Figure 4 : Overlay of detected defects during the printing process over the original geometry for a user-friendly data analysis


The DMP Inspection tool allows the user to access process-induced defects based on the melt pool signature or the powder bed quality.

Based on both metrics, the user can identify an extensive number of possible defects (lack of fusion, dross, warping, spatters, powder lumps, and coater lines). In order to ease the severity assessment of such defects, a color-coded scale and the location of the considered defects are displayed. With such built-in functions, DMP Inspection eases the quality assessment of L-PBF-induced defects and allows for a fast assessment of the quality of printed parts.

Appendix: a use case


The in situ process monitoring tools integrated into the DMP technology assist the quality control operations of additively manufactured parts.

The use case presented here details, step-by-step, the procedure used when analyzing the process data using DMP Inspection, a tool integrated into 3DXpert™. The parts considered here are 20 tensile bars printed in Ti-6Al-4V with a 60 µm layer thickness (Figure 1). For the purpose of the use case, the argon flow was altered in order to artificially induce defects in the parts.

After the four hours and twenty minutes required for the printing, the 10.2 GB process monitoring data acquired during printing are transfered and ready for analysis. The melt-pool data is stored under a proprietary format, while the powder bed deposition quality data is stored in PNG format. In order to perform the analysis, the user will follow the procedure explained below.

Figure 1 : 20 tensile bars as vizualized in 3DXpert during the file preparation
Although not detailed here, it is possible to extract from CT-scan data the defect positions and load them into DMP Inspection in order to compare the results of both technics.

Import and treat data

In this operation, the user acesses the Build Inspection Analysis option (Figure 2) to import melt-pool and powder-bed-related data. The options available at this stage are to perform a full or partial analysis (i.e., include melt-pool and powder bed quality data, or only one of the two), and decide which data sensor should be used when analyzing melt-pool data (left sensor, right sensor or both depending on the position of the part considered). The data treatment by the algorithm and the consolidation of relevant information took in this case less than six minutes on a regular computer, and the user now has access to the relevant process data.

Figure 2 : Import and analyze data procedure

Analysis of melt-pool data

During the data treatment run by the Build Inspection Analysis tool, a point cloud of abnormal melt-pool signatures is constructed. The high number of such signatures in a restricted area leads the algorithm to identify those areas as ones in which the likelihood of defect formation is high. The result is the creation of an object in the identified location, which the user sees under the form of a dot on the part (Figure 3), the scale of which can be chosen to ease the visualization of such events. This dot indicates a possible lack-of-fusion defect. In order to assist in the defect severity analysis, a color-coded scale indicates an estimation of the defect dimensions; the visualization of the defect position will help the user decide whether the defect size or location is critical to the part’s function.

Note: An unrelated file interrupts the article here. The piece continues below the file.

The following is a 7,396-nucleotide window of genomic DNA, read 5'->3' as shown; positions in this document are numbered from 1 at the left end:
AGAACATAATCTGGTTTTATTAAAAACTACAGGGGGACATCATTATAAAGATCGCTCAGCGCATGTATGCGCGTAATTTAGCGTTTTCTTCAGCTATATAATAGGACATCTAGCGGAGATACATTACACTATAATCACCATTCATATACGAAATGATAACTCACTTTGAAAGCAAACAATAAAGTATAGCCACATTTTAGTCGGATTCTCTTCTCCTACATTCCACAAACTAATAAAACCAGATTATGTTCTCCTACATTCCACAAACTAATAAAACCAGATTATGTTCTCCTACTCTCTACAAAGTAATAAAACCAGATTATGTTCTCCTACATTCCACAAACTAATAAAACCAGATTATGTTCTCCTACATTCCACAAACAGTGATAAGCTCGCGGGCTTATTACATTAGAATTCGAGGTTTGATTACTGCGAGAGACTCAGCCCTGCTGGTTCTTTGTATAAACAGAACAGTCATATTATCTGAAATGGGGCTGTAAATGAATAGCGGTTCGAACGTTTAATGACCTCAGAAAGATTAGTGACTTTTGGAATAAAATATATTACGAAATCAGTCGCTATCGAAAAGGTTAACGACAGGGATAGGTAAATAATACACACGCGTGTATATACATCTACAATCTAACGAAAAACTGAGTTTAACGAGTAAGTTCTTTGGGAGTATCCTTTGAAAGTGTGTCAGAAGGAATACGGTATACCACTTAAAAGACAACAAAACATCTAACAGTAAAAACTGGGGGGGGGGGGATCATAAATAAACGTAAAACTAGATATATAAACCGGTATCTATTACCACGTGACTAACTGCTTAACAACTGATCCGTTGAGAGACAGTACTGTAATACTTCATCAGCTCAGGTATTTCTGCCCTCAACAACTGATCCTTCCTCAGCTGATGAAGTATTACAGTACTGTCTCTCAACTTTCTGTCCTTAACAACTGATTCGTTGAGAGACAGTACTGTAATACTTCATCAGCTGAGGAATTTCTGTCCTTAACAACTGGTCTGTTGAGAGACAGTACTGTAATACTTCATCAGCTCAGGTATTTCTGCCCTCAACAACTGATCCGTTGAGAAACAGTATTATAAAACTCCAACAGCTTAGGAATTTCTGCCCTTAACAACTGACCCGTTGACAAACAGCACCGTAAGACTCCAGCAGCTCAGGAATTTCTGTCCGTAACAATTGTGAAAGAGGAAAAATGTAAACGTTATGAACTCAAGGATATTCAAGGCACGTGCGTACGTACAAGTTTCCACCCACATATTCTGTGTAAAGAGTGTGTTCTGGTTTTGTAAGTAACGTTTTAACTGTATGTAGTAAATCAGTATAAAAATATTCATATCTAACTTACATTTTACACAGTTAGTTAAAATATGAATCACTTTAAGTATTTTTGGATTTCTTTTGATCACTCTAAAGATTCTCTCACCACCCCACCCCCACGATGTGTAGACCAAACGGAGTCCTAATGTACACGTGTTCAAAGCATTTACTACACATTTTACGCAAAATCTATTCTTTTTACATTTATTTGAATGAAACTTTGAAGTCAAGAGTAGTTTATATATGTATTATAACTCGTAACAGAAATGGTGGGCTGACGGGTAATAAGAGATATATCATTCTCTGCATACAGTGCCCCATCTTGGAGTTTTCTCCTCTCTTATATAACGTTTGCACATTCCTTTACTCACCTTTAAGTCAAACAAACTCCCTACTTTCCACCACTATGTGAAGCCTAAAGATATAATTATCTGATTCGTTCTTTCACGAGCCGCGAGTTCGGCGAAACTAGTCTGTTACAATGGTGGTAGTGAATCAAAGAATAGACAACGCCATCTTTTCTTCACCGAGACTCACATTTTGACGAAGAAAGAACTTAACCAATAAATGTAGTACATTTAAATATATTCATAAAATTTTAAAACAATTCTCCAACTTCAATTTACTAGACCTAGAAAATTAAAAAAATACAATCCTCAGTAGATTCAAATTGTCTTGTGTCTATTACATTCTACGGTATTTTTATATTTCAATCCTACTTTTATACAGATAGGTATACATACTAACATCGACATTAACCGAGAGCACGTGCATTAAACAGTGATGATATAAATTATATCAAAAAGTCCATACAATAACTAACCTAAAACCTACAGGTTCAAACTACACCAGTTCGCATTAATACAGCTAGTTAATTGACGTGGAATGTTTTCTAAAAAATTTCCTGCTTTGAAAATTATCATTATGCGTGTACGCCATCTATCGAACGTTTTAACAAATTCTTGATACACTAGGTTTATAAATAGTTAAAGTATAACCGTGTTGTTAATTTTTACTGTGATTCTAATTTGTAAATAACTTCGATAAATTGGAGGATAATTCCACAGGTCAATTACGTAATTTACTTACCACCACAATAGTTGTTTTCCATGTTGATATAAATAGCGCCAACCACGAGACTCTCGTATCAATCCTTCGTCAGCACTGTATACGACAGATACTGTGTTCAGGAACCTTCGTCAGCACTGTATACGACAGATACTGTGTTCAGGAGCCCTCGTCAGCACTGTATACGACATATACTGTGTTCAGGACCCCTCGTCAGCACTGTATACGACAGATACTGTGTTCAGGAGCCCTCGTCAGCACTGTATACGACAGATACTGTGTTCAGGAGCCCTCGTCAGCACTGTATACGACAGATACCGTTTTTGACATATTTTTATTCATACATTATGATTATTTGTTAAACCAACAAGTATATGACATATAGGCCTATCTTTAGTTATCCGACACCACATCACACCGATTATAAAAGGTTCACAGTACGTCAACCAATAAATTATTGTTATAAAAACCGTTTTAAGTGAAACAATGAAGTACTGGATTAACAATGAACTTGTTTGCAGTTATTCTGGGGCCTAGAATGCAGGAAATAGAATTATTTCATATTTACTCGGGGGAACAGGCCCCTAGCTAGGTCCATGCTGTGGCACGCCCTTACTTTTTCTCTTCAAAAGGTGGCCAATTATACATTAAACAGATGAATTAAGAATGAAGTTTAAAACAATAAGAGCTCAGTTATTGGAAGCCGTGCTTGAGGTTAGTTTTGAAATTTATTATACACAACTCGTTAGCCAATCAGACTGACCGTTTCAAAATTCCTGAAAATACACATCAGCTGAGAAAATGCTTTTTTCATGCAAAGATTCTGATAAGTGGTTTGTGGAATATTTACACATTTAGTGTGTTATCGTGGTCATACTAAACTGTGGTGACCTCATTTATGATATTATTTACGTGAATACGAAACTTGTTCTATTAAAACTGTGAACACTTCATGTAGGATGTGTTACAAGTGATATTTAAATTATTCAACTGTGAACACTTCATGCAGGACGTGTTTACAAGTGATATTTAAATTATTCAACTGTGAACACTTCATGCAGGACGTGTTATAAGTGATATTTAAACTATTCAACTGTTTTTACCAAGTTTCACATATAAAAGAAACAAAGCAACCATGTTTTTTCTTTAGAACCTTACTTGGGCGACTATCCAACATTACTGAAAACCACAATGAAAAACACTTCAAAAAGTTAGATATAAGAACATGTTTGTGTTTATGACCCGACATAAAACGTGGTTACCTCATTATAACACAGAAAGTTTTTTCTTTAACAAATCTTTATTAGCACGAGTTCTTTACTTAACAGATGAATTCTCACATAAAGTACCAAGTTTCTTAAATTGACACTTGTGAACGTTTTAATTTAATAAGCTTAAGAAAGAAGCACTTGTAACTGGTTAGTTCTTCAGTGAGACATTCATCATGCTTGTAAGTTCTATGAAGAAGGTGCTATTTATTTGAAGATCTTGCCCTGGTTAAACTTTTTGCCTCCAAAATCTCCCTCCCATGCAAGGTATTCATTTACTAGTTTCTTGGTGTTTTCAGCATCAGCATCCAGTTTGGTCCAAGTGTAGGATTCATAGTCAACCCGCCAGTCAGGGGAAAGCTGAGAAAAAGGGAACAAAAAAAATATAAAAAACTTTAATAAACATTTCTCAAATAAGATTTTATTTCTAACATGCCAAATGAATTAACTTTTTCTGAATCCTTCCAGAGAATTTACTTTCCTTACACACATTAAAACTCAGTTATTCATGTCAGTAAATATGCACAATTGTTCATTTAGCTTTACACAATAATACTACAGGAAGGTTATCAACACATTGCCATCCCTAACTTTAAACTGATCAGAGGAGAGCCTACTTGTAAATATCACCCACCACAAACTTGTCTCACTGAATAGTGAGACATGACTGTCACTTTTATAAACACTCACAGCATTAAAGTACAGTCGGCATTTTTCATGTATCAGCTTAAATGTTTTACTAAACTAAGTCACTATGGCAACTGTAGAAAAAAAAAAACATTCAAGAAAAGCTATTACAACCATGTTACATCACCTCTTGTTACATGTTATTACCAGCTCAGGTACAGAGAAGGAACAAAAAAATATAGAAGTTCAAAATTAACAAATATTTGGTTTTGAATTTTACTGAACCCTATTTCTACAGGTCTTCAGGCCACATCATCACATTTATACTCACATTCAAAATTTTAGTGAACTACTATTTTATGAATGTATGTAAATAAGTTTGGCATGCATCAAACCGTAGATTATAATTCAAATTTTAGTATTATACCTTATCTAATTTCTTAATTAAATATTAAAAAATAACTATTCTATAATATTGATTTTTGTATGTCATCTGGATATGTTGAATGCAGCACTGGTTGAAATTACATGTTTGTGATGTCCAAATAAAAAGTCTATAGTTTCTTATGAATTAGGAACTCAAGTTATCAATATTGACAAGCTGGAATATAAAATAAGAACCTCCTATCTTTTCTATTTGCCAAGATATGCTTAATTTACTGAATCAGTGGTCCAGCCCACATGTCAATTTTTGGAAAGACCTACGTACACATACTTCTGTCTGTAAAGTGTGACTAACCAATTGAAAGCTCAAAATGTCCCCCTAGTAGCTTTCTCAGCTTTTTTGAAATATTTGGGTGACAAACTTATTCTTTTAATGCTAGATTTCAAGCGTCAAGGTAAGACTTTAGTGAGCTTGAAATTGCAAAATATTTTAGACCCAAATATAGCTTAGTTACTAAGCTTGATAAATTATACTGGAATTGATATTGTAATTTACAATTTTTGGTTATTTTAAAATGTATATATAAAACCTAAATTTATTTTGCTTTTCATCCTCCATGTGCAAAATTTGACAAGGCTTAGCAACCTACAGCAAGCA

Figure 3 : Tensile bars and high-probability defects’location as identified by DMP Inspection. Note the creation of defects as volume objects, which size is indicated by the color coded bar. In this case, lack-of-fusion defects are smaller than 0.056mm3.

The melt-pool data is also used to assess regions in which dross might have occurred. In this case, the user might notice a high number of events in over-hanging areas. The geometry and orientation of the parts here prevent dross from happening. For illustration purposes, Figure 4 shows a part prone to dross and the associated point cloud visua-lization. The high number of melt-pool-related events in an overhanging area is indicative of a high probability of dross formation, later visually confirmed on the printed part.

Figure 4 : For the purpose of illustration: a part prone to dross and the process monitoring data treatment by DMP Inspection

Analysis of powder bed quality data

The powder bed quality assessment during the printing leads to the identification of different types of defects, similarly using a point-cloud approach as for the melt-pool data analysis. Spatters, induced by the L-PBF process, can be identified by small clusters spread over the build platform. Poor deposition quality, due for example to the filling of the platform edges during the first layers, is easily identified (Figure 5) by combining the position (i.e., platform edges) of the defect with the associated severity. Powder lumps are identified by looking for bigger clusters, while coater induced line defects, are identified by looking for discontinued lines parallel to the recoating direction. Finally, warping is identified through large flagged areas inside parts. Figure 5 shows examples of such powder bed quality-related defects, with powder lumps and warping not being present on this build job.

Figure 5 : Powder-bed-related defects as displayed in 3DXpert™
©2020 by GF Machining Solutions and 3D Systems Inc, All rights reserved. The technical data and illustrations are not binding. They are not warranted characteristics and are subject to change.